By Ian Perrotta
A year after a seemingly random shooting left a Hamtramck man dead, lingering questions about the Feb. 3, 2009 homicide of Rafiqul Islam are finally being answered.
Yesterday (Feb. 4), in a preliminary examination of alleged murder suspect Dione Andre Wade, 24, the apparent motive behind Islam’s murder was revealed. Detroit police officer Latonya Brooks testified that in an interview with the defendant, Wade admitted involvement in the shooting death of a Hamtramck man, saying he targeted him because of his ethnicity.
“Mr. Wade claimed he targeted Arabs because they carried thousands of dollars, unlike blacks,” said Brooks.
Islam was a Bangladeshi, and there were no signs that he had been robbed. He was shot just after parking his car in front of his house on Prescott St.
This wasn’t the first time that Wade was the perpetrator of a crime that involved a victim of Middle Eastern descent. Last February, Wade and two other men attempted to rob Hussein Farhat and his wife at their home in Dearborn. Farhat’s wife managed to escape and call the police. When they arrived, the two other assailants fled and were caught, but Wade remained inside Farhat’s house and at that point took him hostage.
Approximately eight hours into the standoff, around 5 a.m., Wade fell asleep while talking on the phone, giving Farhat an opportunity to escape. As Wade slept in a chair with a shotgun in his lap, Farhat smashed a vase over his head, knocking him to the ground. Farhat then grabbed Wade’s handgun and proceeded to march him outside to where the police were waiting. However, Wade managed to escape Farhat’s control and grab the shotgun, proceeding to fire it several times. At that point Farhat ran out the door while Wade was subdued by police.
It was what happened during that standoff that brought Farhat to Hamtramck for Thursday’s hearing. According to Farhat’s testimony, Wade was on the phone during most of the hostage standoff and twice admitted involvement in the Hamtramck slaying to the person on the other end of the line.
The first admittance came shortly after the standoff began. Farhat stated that he heard Wade speak into the phone, claiming responsibility for the murder and threatening further violence.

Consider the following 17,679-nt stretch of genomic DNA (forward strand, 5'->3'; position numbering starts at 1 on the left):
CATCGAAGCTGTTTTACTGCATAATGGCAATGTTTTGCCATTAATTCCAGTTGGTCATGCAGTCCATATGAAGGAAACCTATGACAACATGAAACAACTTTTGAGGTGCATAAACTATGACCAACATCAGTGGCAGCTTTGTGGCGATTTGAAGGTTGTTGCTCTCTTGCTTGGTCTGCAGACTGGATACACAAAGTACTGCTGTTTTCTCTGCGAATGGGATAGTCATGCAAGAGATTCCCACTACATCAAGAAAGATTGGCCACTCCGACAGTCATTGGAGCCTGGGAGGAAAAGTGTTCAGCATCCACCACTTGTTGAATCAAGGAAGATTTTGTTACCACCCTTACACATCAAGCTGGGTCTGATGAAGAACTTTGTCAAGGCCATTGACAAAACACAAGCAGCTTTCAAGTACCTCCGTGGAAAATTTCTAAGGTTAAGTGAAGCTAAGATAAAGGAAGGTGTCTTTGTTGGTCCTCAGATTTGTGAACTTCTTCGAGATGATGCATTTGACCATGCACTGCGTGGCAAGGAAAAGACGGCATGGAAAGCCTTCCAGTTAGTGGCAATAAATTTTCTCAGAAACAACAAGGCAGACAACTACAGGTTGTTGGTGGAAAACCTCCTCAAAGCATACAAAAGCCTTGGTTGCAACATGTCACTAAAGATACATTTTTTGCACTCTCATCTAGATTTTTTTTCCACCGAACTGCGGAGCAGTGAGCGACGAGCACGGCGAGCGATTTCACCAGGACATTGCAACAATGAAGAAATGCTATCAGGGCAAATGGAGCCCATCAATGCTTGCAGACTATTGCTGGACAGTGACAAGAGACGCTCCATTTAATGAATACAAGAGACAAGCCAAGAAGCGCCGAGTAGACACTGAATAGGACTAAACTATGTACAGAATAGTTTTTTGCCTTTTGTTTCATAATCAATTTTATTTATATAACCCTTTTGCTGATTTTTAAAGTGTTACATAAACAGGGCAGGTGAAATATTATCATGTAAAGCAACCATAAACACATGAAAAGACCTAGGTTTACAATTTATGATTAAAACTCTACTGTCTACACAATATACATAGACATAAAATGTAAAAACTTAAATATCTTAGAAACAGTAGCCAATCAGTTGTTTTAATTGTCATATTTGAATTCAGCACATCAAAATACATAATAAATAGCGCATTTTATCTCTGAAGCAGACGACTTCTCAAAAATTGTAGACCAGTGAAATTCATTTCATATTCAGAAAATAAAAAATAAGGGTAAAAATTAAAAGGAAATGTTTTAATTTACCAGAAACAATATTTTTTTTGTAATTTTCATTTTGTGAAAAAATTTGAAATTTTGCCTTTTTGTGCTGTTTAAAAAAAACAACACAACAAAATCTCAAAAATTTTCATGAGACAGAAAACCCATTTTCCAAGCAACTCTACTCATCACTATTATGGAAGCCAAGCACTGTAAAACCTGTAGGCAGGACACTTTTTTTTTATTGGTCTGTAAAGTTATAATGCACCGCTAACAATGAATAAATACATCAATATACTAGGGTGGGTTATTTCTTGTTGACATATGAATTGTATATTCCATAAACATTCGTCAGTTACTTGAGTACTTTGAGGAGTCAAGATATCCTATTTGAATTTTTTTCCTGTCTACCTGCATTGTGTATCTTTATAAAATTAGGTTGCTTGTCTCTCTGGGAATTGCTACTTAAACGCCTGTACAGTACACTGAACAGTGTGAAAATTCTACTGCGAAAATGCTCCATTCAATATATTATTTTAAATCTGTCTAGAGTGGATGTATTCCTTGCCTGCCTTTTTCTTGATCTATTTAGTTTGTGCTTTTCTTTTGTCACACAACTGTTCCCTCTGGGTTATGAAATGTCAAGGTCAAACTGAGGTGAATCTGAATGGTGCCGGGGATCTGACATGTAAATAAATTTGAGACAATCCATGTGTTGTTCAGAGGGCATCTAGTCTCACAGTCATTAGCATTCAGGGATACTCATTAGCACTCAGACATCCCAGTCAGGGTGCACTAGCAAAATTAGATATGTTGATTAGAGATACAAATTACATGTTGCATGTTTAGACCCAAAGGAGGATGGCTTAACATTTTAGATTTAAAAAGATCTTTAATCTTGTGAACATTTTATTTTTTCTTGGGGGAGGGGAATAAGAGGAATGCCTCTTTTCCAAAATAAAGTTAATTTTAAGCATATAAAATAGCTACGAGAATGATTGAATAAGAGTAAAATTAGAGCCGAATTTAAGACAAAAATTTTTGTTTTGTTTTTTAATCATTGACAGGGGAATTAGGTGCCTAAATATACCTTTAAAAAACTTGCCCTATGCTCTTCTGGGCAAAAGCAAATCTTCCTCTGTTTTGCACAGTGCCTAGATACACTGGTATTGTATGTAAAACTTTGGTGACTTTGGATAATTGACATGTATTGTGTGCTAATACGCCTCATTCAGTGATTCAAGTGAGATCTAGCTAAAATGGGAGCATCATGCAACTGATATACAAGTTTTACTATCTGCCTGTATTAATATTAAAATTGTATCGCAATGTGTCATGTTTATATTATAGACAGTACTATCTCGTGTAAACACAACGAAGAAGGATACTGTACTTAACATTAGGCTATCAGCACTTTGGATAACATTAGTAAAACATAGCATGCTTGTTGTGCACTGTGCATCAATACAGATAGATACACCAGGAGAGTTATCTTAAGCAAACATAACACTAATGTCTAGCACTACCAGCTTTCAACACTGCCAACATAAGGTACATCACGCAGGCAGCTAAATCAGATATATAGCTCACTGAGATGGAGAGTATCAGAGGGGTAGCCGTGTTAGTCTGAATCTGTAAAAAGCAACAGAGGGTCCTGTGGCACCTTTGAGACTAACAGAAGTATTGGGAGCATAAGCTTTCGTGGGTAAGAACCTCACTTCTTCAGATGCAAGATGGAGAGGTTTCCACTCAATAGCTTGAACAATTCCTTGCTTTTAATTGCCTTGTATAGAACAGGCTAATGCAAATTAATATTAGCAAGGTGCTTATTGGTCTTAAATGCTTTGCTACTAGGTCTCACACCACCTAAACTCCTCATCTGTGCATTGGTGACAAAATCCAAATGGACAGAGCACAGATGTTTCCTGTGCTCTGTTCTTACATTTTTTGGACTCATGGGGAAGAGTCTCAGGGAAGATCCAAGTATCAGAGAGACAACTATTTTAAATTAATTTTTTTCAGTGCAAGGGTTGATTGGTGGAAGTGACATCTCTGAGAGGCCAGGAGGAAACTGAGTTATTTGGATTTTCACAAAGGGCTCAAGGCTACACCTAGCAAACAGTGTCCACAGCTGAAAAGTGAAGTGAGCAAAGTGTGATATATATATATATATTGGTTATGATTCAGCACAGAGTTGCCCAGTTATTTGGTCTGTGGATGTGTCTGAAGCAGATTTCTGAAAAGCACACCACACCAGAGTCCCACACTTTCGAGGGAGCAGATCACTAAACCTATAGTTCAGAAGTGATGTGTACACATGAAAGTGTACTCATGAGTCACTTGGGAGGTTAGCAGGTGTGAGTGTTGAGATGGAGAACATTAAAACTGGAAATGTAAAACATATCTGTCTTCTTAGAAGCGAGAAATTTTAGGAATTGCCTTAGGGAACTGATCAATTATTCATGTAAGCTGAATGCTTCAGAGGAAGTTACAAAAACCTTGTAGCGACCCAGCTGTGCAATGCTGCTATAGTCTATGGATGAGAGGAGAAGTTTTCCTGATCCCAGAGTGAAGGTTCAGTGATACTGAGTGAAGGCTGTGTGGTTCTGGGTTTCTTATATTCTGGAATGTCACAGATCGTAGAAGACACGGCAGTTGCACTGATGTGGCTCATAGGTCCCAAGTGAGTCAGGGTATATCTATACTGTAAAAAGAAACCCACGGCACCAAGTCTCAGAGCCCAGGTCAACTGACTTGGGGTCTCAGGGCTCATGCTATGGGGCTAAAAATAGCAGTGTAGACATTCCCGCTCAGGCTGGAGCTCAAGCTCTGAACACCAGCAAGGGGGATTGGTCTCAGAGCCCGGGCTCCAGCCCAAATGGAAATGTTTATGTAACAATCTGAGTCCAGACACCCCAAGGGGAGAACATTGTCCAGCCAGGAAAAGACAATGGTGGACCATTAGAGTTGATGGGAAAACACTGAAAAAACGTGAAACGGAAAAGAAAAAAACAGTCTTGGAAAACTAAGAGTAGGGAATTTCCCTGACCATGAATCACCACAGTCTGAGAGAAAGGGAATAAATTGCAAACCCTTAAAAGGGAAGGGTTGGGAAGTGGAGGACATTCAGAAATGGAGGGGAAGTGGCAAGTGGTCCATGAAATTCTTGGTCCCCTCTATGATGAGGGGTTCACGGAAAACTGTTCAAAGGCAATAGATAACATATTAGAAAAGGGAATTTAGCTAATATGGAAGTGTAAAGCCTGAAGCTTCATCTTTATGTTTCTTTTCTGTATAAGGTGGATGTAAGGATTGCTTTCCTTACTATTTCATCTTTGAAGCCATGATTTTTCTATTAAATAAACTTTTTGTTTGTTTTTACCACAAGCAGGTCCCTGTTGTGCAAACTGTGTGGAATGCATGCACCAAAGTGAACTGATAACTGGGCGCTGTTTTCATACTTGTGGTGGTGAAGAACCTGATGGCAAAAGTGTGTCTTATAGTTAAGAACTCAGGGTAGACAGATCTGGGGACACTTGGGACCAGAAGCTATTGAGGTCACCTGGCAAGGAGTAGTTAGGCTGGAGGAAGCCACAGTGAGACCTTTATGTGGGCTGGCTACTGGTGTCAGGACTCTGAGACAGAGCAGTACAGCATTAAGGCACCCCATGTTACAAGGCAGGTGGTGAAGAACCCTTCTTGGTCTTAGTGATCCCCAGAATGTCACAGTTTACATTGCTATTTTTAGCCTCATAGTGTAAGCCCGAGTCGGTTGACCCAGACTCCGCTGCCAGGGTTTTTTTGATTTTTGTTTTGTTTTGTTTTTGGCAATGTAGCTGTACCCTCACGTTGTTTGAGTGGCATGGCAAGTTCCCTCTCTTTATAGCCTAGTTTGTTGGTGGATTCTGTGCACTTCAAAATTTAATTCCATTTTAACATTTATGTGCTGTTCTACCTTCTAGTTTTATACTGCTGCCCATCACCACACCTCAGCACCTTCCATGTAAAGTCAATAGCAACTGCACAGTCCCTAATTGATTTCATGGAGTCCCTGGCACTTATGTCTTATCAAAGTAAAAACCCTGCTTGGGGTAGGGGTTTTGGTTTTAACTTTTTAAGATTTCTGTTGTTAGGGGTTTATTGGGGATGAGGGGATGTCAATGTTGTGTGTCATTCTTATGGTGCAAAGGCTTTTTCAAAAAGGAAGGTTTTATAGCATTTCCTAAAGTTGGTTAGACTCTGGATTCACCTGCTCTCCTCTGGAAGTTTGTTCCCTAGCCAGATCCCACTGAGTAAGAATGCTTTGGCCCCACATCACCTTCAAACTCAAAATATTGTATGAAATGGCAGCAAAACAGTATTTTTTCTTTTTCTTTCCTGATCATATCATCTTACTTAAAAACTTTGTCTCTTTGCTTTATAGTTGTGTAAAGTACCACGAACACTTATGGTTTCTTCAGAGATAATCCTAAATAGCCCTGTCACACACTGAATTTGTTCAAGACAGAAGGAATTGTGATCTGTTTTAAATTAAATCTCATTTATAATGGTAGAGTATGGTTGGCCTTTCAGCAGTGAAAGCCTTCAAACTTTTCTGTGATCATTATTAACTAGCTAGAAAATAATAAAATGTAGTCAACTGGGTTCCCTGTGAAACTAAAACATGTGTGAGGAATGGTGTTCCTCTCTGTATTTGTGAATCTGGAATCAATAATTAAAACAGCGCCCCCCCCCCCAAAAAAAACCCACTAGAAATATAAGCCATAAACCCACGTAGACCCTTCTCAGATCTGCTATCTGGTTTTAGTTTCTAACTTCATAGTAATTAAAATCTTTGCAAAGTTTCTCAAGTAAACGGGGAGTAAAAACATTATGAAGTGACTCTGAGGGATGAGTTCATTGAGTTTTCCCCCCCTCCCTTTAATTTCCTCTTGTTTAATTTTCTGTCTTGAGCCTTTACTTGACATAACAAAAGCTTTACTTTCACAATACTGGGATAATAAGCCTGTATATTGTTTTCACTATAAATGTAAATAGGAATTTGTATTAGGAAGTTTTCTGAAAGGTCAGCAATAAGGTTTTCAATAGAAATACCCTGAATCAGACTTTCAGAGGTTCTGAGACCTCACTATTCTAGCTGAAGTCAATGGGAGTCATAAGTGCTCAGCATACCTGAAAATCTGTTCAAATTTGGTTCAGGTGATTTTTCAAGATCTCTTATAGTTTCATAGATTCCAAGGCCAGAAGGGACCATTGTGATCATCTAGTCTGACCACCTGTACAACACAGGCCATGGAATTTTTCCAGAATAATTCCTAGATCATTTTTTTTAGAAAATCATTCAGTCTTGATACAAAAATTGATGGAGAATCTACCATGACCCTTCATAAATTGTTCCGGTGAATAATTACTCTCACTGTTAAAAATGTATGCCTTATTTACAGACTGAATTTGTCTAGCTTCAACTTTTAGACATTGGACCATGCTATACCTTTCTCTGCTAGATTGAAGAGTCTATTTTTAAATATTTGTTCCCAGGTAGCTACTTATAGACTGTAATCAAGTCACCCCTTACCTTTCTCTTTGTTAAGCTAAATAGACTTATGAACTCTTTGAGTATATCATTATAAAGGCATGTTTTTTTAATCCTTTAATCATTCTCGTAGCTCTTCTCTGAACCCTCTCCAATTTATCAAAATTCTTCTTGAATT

“My name is Killer. Dione Andre Wade. I just killed someone in Hamtramck last week, and I’m going to do it again if you don’t meet my demands,” Farhat testified Wade as saying.
The second admission came about four hours later. It was during that time that he expressed a fear of being tied to the murder weapon used in the Hamtramck shooting.
“I can’t turn myself in, if I do they’re gonna link that gun to Hamtramck,” Farhat quoted Wade as saying.
At that point in the trial, Wade let out an audible “Hell no!” and had to be silenced by the court bailiff.
Wade’s fears about being tied to the Hamtramck slaying were not unfounded. After Farhat escaped the hostage situation he still had the handgun used during the robbery and his escape attempt, and it was confiscated by the police. Upon ballistic examination, the markings on the slugs were found to be consistent with the bullets from the .357 Magnum used to kill Islam.
In a minor aspect of Thursday’s hearing that will likely take center-stage in the coming months, the question of Wade’s mental competency was raised. The prosecution noted that the defendant has a GED and was able to articulate awareness and understanding of the forms that he signed when speaking with officer Brooks, but the defense pointed out that Wade has been found incompetent by the state on two separate occasions.
Regardless of Wade’s mental competency, Judge Paul Paruk made the decision that there was in fact sufficient evidence to move forward with the trial. The next hearing with be held at the Wayne County Circuit Court on Feb. 11 at 9 a.m.
Wade is being held in jail without bond. If convicted, he faces a prison sentence of life without parole.